Car­ranza weighs mag­net changes

Re­think­ing fund­ing, se­lec­tion for pop­u­lar schools has proved touchy

Houston Chronicle - - CITY | STATE - By Shelby Webb

Hous­ton ISD Su­per­in­ten­dent Richard Car­ranza has sig­naled that he soon might re­visit the topic of chang­ing the way mag­net schools are funded and how they ac­cept stu­dents.

Car­ranza said at an ed­u­ca­tion sum­mit last week that the district may re­think where mag­net pro­grams are lo­cated as well as the lot­tery and au­di­tion sys­tems through which stu­dents are ac­cepted at such schools.

“I’m not anti-mag­net,” said Car­ranza, now in his sec­ond year. “But I’m a very big pro­po­nent of thought­fully im­ple­ment­ing pro­grams and struc­tures that sup­port stu­dents.”

Car­ranza spoke last week at a sum­mit spon­sored by Chil­dren at Risk.

The district’s 121 mag­net pro­grams and schools have be­come an in­creas­ingly touchy sub­ject as their preva­lence has grown, and the past sev­eral HISD ad­min­is­tra­tions have tried to make changes, to lit­tle avail.

Pro­po­nents of mag­net schools point to

their na­tional rank­ings and their stu­dents’ strong show­ing on state tests as rea­sons to leave them un­touched. Carnegie Van­guard High, for ex­am­ple, was ranked as the eighthbest pub­lic school in the coun­try by U.S. News and World Re­port this year, and DeBakey High School for Health Pro­fes­sions was ranked as the 18th best na­tion­wide.

‘A lit­tle scary’

Rachel Bo­henick, who teach­ers pre-AP English and art at Carnegie Van­guard, said she’s not thrilled that mag­net pro­grams are fac­ing scru­tiny again.

“It’s al­ways a lit­tle scary to hear them talk about chang­ing our fund­ing or chang­ing the way we look at mag­net pro­grams, but I do have pos­i­tive feel­ings about the su­per­in­ten­dent so far,” Bo­henick said. “I think he val­ues teach­ers and val­ues our pro­gram. He’s said so. He’s been here to visit it; he’s done things to make us feel that he cares about the pro­gram; and he’s not out to get the pro­gram.”

But crit­ics say the mag­net schools have dec­i­mated neigh­bor­hood schools in poor, mi­nor­ity com­mu­ni­ties by draw­ing away top stu­dents and do not re­flect the district’s racial and eco­nomic de­mo­graph­ics.

While the district’s mag­net schools tend to be more di­verse than neigh­bor­hood schools, they en­roll a higher pro­por­tion of white and Asian stu­dents. Only 8 per­cent of HISD’s stu­dents are white, ac­cord­ing to Texas Ed­u­ca­tion Agency data, yet whites ac­count for about 36 per­cent of stu­dents at Carnegie Van­guard High. At DeBakey High, about 50 per­cent of the stu­dents are of Asian her­itage, while only 4.7 per­cent of stu­dents dis­trictwide be­long to that eth­nic group.

The district’s de­mo­graph­ics don’t match those of the city over­all, in large part be­cause more af­flu­ent white fam­i­lies have opted to send their chil­dren to pri­vate schools or to other dis­tricts.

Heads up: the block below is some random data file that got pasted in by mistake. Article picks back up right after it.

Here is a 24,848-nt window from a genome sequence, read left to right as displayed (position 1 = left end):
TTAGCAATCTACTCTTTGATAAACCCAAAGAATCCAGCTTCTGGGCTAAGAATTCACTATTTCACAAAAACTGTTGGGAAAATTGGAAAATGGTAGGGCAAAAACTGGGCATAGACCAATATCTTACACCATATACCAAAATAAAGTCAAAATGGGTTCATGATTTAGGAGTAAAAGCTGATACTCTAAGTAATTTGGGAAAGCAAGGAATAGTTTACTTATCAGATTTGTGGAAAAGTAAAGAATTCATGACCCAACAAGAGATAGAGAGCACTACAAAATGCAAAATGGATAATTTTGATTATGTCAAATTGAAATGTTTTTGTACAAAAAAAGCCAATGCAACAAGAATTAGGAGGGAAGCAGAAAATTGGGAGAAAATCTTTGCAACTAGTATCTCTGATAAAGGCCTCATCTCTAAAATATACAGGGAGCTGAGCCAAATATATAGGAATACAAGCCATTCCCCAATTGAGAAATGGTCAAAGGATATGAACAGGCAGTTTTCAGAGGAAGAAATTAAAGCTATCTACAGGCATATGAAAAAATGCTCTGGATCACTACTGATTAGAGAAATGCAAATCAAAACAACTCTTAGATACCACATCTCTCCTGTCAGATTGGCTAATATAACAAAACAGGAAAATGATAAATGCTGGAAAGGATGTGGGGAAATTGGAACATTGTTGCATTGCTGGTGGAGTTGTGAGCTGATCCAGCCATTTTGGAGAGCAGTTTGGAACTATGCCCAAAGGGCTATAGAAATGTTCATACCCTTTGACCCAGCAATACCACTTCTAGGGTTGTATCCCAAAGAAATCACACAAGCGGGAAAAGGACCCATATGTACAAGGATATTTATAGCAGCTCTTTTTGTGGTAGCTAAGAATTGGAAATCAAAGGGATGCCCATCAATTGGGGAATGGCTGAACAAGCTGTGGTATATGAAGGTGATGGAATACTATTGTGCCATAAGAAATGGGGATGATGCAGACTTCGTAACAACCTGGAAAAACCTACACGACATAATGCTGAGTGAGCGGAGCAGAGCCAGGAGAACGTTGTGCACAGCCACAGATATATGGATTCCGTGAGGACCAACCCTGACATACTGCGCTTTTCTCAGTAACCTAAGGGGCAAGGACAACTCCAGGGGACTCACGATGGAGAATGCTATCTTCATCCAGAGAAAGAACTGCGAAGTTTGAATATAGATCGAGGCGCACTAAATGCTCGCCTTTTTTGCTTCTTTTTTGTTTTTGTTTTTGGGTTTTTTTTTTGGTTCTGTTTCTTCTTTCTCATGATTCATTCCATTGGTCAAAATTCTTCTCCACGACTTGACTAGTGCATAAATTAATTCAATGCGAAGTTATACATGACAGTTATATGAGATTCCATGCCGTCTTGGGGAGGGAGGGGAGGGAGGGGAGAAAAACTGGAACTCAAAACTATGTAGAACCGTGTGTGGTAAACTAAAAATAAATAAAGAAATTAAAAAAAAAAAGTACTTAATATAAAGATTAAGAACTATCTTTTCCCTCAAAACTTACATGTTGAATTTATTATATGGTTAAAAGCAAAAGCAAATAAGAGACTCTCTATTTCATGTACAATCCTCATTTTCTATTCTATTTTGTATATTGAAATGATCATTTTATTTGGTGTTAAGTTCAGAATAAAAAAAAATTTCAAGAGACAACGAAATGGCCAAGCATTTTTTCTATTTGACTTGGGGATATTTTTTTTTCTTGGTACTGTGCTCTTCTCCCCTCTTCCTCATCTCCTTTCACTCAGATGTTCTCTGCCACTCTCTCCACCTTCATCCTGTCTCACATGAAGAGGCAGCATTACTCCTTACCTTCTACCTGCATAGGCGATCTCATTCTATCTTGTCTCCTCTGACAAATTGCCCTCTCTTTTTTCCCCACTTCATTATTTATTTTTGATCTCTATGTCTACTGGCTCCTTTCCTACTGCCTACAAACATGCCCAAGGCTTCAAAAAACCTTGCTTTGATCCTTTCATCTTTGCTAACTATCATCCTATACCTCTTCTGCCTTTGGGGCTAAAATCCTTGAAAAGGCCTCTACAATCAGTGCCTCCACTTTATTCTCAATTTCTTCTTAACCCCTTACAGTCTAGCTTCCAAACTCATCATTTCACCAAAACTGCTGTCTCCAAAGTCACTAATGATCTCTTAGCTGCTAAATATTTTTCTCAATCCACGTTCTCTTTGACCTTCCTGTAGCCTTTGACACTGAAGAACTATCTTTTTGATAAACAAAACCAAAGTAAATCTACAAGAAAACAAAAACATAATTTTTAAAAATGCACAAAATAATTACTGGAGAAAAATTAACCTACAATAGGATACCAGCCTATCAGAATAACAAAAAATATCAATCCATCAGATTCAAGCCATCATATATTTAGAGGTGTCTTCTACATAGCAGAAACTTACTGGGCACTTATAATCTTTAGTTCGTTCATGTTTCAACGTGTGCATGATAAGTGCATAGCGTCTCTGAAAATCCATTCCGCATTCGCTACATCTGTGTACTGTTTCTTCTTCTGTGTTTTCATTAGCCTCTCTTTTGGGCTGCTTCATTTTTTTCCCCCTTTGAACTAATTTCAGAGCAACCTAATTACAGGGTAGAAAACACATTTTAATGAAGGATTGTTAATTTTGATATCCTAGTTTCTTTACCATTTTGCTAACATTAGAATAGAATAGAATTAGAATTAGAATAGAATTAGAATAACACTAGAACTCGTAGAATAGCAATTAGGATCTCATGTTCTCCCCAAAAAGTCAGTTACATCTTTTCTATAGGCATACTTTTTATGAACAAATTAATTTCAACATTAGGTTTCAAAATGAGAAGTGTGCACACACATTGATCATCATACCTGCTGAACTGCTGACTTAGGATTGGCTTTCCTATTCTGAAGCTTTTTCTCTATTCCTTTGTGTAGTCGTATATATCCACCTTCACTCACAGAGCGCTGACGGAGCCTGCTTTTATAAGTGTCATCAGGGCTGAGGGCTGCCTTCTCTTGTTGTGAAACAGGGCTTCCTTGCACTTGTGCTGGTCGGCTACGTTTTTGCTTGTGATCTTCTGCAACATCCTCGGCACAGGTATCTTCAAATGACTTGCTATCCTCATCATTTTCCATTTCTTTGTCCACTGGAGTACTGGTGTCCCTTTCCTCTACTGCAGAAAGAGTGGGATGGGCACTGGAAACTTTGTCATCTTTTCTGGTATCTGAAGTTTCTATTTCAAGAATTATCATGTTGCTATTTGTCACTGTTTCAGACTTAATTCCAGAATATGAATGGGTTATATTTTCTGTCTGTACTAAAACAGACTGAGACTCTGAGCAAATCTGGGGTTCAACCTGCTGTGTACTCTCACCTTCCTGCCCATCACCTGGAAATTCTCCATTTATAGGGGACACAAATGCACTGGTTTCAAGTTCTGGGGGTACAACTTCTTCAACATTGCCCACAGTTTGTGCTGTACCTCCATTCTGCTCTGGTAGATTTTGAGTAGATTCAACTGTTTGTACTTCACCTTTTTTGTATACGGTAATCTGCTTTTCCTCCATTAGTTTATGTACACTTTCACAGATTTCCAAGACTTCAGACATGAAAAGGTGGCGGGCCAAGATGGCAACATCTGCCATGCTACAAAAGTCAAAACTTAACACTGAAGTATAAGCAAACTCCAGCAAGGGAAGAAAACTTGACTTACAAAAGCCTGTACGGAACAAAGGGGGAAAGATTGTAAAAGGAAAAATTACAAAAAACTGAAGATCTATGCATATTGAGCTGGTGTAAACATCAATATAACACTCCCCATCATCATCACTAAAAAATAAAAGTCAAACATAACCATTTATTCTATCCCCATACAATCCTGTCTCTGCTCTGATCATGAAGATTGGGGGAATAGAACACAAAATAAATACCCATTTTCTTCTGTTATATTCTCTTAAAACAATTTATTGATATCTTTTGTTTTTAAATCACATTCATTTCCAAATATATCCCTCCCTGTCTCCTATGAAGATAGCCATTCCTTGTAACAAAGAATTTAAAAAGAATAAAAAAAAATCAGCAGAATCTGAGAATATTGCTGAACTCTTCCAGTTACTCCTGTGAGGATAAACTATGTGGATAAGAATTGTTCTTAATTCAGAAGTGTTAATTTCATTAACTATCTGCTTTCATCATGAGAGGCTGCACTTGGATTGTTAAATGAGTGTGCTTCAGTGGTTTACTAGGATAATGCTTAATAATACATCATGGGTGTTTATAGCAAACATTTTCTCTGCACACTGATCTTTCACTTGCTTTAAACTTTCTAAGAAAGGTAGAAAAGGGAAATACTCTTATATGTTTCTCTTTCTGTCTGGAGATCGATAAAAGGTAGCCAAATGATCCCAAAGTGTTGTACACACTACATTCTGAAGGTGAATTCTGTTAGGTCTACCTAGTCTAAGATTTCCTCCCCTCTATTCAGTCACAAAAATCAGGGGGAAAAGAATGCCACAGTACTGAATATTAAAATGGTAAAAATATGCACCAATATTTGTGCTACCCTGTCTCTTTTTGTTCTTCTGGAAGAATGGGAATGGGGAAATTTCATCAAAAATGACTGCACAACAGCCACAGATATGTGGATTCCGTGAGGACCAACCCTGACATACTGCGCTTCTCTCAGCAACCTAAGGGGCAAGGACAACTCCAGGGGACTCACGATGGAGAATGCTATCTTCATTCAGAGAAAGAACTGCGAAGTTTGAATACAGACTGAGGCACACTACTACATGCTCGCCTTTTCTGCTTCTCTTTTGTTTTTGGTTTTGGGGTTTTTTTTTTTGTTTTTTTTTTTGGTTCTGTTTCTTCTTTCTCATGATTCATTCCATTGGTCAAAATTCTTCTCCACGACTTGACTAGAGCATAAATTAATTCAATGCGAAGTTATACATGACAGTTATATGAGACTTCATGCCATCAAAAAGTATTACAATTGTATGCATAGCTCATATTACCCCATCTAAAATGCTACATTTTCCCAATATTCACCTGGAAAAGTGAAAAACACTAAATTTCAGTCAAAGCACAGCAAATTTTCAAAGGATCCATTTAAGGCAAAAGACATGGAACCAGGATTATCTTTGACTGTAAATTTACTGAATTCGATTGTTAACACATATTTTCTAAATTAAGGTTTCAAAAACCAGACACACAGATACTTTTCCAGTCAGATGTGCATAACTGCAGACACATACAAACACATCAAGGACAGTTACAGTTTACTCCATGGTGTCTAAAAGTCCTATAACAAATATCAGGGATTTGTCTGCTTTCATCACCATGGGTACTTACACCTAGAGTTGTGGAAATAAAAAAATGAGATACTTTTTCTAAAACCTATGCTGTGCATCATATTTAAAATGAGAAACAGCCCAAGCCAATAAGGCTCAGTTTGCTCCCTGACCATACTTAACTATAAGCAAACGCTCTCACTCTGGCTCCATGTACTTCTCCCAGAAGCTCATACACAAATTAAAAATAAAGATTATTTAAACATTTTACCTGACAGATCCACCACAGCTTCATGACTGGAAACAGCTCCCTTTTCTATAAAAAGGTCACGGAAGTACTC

Eq­ui­table treat­ment

Car­ranza has pre­vi­ously floated the idea of mak­ing changes to the mag­net school pro­gram. In May, he faced a back­lash when he pro­posed cut­ting al­most all of the ex­tra fund­ing that mag­net pro­grams re­ceive per stu­dent.

DeBakey High School would have gone from re­ceiv­ing $1,125 per stu­dent in ad­di­tional funds in 20162017 to zero by 2018-2019. Sim­i­larly, Carnegie Van­guard High would have gone from re­ceiv­ing $410 per stu­dent in ad­di­tional mag­net-school dol­lars to zero over the same time pe­riod.

Car­ranza said at the Nov. 8 sum­mit that schools with higher needs should get more money than those that serve less-vul­ner­a­ble pop­u­la­tions.

“You can­not treat sys­tems and com­mu­ni­ties equally. You must, by def­i­ni­tion, treat them eq­ui­tably,” he said. “That be­comes a po­lit­i­cally loaded ques­tion, be­cause you’re au­to­mat­i­cally tak­ing from me to give to them. It be­comes a zero-sum game.”

The su­per­in­ten­dent did not pro­pose any spe­cific changes last week, but said he hoped to have a more en­light­ened con­ver­sa­tion about mag­net schools and school choice over the com­ing months.

Sue Deigaard, who was elected last week to the Hous­ton ISD Board of Ed­u­ca­tion’s District V seat, said she is open to dis­cussing how the district’s mag­net sys­tem cur­rently works and could be im­proved. In the past, she said, she’s been dis­ap­pointed by dis­tric­tled mag­net re­views that seemed to ac­com­plish lit­tle and that failed to en­gage fam­i­lies and com­mu­nity mem­bers.

“How do we sun­set pro­grams? How do we cre­ate new pro­grams? How do we cre­ate eq­uity? I think all those things need to be looked at to make sure we’re do­ing the best thing for stu­dents,” Deigaard said. “The No. 1 thing is col­lab­o­ra­tive in­put. Any­thing that is done mov­ing for­ward, we need to be mak­ing sure we have com­mu­nity in­put and par­ents have in­put through­out the district. That’s the only way to get pub­lic buy-in, to build that pub­lic trust. Oth­er­wise, it will feel im­posed.”

Yi-Chin Lee / Hous­ton Chron­i­cle file

HISD Su­per­in­ten­dent Richard Car­ranza pre­vi­ously faced a back­lash when he pro­posed chang­ing the way mag­net schools are funded.

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